Kalemba had become fascinated with my little idiot box – not always the best subjects and sometimes a bit awkward, but still, it did leave a record of sorts that would not have been there had I carried the thing. We came across this little compound late one afternoon. I am (through Kalemba) listening to their accounts of what was going on in their stretch of wilderness. As I might have mentioned in earlier postings, such bush dwellers, especially the ones like these, that live their semi-nomadic lives in the remote wilderness, are wonderful to meet up with; spend...

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Sometimes the Universe smiles

Sometimes the Universe smiles at you. Towards late afternoon It lets you find a waterhole. It’s almost clean enough to drink from, if you scoop carefully off the surface. Around the edges you find the signs of many ungulates that came to drink, and even some predators. And you move away a bit and gather a pile of wood for your fire against the night prowlers, and prepare your lair.  Then, as you finally lean back against a log with, perhaps, a little red wine you have left, the sun dies in slow splendour while a black-glad catafalque party...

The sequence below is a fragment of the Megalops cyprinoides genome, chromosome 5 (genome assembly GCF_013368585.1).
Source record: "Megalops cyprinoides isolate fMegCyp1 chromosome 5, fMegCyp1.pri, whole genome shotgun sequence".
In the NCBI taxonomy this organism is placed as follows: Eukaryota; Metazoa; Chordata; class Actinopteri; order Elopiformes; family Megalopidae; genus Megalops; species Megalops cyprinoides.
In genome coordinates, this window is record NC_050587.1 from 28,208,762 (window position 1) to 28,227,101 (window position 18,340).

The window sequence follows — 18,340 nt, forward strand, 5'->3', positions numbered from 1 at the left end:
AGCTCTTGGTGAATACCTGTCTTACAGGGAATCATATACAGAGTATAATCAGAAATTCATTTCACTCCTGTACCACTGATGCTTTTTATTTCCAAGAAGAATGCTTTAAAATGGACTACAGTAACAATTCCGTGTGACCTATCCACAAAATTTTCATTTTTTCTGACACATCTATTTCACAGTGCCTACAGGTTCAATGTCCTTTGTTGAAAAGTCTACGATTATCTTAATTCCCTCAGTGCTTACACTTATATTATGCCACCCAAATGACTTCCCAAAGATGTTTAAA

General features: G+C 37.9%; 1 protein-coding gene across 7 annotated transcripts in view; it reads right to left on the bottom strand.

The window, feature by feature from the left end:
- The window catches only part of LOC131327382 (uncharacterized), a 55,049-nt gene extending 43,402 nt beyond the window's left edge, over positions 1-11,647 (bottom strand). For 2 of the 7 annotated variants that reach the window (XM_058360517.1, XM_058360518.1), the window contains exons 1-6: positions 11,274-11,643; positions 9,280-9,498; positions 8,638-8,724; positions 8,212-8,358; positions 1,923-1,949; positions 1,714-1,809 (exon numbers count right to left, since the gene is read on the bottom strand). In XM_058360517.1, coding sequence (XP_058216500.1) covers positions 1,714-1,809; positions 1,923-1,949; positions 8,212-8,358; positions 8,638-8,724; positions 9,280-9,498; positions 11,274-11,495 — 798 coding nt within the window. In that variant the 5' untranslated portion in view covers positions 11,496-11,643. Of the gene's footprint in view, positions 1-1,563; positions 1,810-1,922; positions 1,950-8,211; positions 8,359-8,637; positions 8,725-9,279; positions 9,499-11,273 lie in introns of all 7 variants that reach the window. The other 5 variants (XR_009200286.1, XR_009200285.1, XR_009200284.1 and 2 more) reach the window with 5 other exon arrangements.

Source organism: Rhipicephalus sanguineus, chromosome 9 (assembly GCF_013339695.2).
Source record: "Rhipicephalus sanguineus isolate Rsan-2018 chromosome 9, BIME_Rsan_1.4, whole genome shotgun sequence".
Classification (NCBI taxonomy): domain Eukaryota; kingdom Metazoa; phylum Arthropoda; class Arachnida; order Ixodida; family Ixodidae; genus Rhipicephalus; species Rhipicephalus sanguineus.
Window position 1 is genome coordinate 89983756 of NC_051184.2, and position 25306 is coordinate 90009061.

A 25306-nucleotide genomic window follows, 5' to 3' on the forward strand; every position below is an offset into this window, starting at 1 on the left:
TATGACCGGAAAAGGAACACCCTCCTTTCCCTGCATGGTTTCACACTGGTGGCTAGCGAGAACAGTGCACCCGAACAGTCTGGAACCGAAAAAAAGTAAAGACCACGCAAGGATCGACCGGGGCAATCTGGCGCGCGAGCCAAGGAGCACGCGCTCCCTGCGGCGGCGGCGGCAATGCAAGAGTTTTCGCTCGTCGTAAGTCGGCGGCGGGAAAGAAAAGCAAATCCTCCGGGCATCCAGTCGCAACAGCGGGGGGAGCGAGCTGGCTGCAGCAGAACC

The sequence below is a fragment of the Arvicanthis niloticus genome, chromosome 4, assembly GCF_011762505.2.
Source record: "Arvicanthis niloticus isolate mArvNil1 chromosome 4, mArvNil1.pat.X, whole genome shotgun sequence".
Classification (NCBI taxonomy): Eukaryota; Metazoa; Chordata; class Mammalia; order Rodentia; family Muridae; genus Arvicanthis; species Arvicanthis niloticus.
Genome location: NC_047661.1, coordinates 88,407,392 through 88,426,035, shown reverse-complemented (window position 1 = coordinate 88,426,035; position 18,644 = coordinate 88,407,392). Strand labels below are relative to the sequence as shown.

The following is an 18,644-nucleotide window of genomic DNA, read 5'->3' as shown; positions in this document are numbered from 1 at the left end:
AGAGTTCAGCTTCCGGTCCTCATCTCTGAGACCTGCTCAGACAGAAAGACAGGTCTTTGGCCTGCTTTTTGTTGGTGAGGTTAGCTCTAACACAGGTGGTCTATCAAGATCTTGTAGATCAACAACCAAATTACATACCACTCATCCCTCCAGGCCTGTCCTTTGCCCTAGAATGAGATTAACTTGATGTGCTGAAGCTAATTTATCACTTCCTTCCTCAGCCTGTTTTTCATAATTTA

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A Wonderful Tale about Lidi’s Dream Bean

Lidi de Waal, artist, poetess, muser and oft-savoured Facebook companion carries home little bits and  pieces, and a Sea Bean, from her beach-browse. And some end up in (another) bowl somewhere on a shelf, or on a table, or tucked away in her mind, for later wistful caressing. And some time later, Lidi muses about her browsing, and the Sea Bean, which is really the African Dream Bean, on Facebook and it takes me back to a sweltering hot afternoon on the banks of the Ruvuma River, on the very edge of Mozambique. Back there, in the deep shadows...

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Male Apprenticeship